Press Releases: 01.27.04
FOR IMMEDIATE RELEASE
CONTACT: Noah Griffin, 415.381-6964 or 415.756-3933 (cell), or Charles Brown 202.246-7642
January 27, 2004
Stung yesterday by a Congressional committee in Los Angeles for stonewalling on the issue of mercury fillings, the Dental Board of California comes under further attack today in San Francisco. African-American and Latino leaders are holding a news conference and calling for “an immediate release to patients of the brochure on so-called silver fillings, so pregnant women and children may be warned about the risks of mercury exposure.”
A news conference today (Tues., Jan. 26) at 10:30, in front of S.F. City Hall (Polk St entrance), will release the brochure being held by the Dental Board, and will focus on the growing concern about mercury-based dental fillings on low-income children and pregnant women.
At a rare field hearing yesterday, the U.S. House Wellness and Human Rights Subcommittee Chair Dan Burton (R-Ind.) and Ranking Diane Watson (D-CA) took turns strongly criticizing the Dental Board for withholding a fact sheet it has prepared and approved which tells patients that silver fillings are 50% mercury, that mercury can cause birth defects, and that mercury harms the developing brain of a child or fetus. The dental board refused to appear before the committee, held at the USC campus on Monday afternoon, prompting accusations from the Coalition for Mercury-Free Dentistry that the Board is “stonewalling the Congress and stonewalling the people of California.”
Today, at a news conference, minority leaders called on the Dental Board to “stop stalling when pregnant women need information on mercury exposure now.” African-American activist Noah Griffin Jr. said, “The poor, people of color, and children are now harmed the most by mercury fillings. Dentists no longer give mercury fillings to middle-class adults, and it’s time they told everyone why.” Anita Vazquez Tibau, California director for the Coalition for Mercury-Free Dentistry.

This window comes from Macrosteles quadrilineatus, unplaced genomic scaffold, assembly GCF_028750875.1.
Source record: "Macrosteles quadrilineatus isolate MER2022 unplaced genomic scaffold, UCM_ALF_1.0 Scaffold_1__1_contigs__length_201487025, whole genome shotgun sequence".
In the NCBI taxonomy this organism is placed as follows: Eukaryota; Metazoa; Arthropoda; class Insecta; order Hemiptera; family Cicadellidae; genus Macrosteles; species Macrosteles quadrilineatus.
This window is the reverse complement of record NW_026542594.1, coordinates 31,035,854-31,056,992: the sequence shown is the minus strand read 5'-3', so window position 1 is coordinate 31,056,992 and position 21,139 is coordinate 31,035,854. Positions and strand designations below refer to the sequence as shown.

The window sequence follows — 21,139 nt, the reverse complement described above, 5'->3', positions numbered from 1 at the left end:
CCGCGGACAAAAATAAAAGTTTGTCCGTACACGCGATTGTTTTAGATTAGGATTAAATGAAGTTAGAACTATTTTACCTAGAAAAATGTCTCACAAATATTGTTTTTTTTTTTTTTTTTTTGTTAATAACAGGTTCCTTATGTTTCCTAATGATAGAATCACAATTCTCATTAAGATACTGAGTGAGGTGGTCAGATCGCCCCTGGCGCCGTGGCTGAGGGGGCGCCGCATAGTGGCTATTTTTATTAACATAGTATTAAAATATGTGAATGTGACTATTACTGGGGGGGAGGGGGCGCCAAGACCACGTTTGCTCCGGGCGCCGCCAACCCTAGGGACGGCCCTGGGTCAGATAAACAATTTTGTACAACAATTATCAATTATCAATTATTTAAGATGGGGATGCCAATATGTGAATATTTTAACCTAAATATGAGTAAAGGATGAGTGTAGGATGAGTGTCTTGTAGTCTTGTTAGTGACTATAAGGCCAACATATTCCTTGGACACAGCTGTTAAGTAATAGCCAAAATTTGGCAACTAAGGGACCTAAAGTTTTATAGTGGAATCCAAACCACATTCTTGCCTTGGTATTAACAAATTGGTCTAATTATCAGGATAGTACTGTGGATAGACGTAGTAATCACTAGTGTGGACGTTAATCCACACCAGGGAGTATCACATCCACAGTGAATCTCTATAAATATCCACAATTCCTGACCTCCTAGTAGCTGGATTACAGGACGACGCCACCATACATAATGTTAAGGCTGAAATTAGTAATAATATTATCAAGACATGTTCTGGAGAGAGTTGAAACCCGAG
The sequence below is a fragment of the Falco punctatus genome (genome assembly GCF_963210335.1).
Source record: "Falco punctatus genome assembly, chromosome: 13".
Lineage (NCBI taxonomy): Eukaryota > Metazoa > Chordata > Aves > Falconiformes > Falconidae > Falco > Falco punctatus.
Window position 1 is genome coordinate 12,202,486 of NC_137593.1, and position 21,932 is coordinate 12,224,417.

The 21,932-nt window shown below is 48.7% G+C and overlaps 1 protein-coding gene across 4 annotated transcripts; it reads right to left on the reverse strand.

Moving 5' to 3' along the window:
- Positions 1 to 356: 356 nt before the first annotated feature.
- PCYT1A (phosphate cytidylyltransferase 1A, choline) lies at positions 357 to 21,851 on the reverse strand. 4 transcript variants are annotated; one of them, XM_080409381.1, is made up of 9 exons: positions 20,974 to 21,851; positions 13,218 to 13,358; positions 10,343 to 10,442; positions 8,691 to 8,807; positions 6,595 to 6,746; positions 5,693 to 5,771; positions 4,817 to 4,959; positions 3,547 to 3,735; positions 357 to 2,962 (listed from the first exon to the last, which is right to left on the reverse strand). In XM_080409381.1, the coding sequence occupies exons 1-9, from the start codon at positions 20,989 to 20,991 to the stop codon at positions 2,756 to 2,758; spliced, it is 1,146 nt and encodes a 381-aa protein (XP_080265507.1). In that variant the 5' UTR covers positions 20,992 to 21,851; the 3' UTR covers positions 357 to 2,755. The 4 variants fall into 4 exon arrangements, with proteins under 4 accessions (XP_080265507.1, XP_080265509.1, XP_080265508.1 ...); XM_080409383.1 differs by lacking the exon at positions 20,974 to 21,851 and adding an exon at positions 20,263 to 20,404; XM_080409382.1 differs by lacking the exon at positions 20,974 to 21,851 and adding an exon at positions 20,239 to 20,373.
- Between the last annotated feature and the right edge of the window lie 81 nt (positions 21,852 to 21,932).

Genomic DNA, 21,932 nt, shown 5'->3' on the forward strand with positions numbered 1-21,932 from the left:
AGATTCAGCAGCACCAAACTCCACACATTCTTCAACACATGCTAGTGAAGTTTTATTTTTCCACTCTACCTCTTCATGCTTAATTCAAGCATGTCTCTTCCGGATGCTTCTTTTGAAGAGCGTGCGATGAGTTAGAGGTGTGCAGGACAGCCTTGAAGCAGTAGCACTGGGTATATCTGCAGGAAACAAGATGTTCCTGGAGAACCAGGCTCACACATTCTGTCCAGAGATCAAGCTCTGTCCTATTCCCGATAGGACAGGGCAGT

On November 7, the Dental Board approved a brochure to go to all dental patient, which gives specific warnings to parents and pregnant women about the danger of mercury to children and fetuses, and which gives the Proposition 65 warning about reproductive harm from the toxin mercury. Since then, under heavy pressure from organized dentistry, board president Newt Gordon has tried to prevent the release of the fact sheet. Gordon, a dentist affiliated with USF dental school, fired mercury-free dentist Chet Yokoyama as chair of the committee writing the fact sheeet, a matter of special concern to Congressman Burton, Congresswoman Watson, and the spokespersons at the news conference in San Francisco. Charlie Brown, national counsel to the Coalition for Mercury-Free Dentistry, called the firing “a body blow to those who want the truth about mercury fillings.”
The Coalition praised the San Francisco Commission on the Environment, who recently mandated that all dentists acquire technology to stop the pouring of mercury into the San Francisco Bay. Dentists are the largest source of mercury in the environment, yet the California Dental Association opposes the mandating of simple technologies to stop the flow of mercury. The separators are mandated only in the City of San Francisco, not in other counties that ring the Bay, and the time for implementing even the San Francisco ordinance will take months. Vazquez Tibau called for a moratorium on the placing of mercury fillings for 90 days, “giving time to install the separators and giving other Bay Area counties time to consider making the same simple environmental requirement.”
The Dental Board is a state agency based in Sacramento. Its executive officer is Cynthia Gatlin, ph. 916.263-2140. The board is meeting this Thursday and Friday at a plush Sacramento hotel, in violation of Governor Schwarzenegger's orders to meet in state office buildings to save taxpayers money.